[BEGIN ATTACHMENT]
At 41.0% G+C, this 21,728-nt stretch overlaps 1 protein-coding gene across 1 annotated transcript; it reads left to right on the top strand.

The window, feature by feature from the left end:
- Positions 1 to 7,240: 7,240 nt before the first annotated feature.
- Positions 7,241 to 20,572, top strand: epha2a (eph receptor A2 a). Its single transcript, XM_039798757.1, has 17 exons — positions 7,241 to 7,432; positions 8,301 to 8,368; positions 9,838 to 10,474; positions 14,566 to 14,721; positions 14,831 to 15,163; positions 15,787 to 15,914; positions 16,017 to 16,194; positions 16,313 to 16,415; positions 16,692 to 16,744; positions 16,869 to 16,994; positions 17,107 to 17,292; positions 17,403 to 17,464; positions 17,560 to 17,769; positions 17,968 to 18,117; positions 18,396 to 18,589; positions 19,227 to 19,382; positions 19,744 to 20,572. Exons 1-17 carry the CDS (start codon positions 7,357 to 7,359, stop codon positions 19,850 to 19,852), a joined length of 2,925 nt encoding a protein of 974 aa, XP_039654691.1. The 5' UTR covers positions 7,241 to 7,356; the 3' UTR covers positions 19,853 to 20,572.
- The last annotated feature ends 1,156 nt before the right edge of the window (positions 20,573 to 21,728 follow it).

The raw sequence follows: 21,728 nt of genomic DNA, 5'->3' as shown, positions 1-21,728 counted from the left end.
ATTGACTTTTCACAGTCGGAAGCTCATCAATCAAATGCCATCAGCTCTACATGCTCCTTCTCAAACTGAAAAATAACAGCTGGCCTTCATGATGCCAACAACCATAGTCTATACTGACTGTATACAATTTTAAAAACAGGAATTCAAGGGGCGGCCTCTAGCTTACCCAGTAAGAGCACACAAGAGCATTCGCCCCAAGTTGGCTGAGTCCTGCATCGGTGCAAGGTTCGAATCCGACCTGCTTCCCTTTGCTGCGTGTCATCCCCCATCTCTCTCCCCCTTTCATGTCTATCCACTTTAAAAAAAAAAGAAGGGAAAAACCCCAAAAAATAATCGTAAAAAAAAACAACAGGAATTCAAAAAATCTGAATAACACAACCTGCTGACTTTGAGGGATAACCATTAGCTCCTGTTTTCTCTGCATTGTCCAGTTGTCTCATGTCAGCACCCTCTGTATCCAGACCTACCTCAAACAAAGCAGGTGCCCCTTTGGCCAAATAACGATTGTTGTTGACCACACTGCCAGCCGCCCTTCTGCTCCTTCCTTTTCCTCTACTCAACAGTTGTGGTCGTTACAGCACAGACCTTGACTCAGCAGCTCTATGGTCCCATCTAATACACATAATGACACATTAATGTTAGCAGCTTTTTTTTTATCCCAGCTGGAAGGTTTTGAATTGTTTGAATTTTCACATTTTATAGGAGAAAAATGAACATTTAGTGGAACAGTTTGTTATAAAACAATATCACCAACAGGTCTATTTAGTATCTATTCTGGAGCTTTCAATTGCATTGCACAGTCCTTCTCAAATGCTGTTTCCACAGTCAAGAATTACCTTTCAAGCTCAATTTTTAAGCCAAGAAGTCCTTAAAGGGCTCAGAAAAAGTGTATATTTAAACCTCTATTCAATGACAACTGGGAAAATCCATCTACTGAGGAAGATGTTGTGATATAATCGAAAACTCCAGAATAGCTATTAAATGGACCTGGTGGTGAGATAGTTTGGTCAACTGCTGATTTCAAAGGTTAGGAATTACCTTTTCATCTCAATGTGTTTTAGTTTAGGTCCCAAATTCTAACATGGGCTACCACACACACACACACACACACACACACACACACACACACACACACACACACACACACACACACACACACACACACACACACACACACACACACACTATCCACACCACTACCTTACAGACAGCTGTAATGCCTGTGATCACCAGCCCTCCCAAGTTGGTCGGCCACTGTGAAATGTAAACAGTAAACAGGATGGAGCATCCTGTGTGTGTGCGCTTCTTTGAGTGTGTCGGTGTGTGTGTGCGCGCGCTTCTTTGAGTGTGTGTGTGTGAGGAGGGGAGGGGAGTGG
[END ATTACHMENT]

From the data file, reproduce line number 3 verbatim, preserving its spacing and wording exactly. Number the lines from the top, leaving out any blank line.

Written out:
- Positions 1 to 7,240: 7,240 nt before the first annotated feature.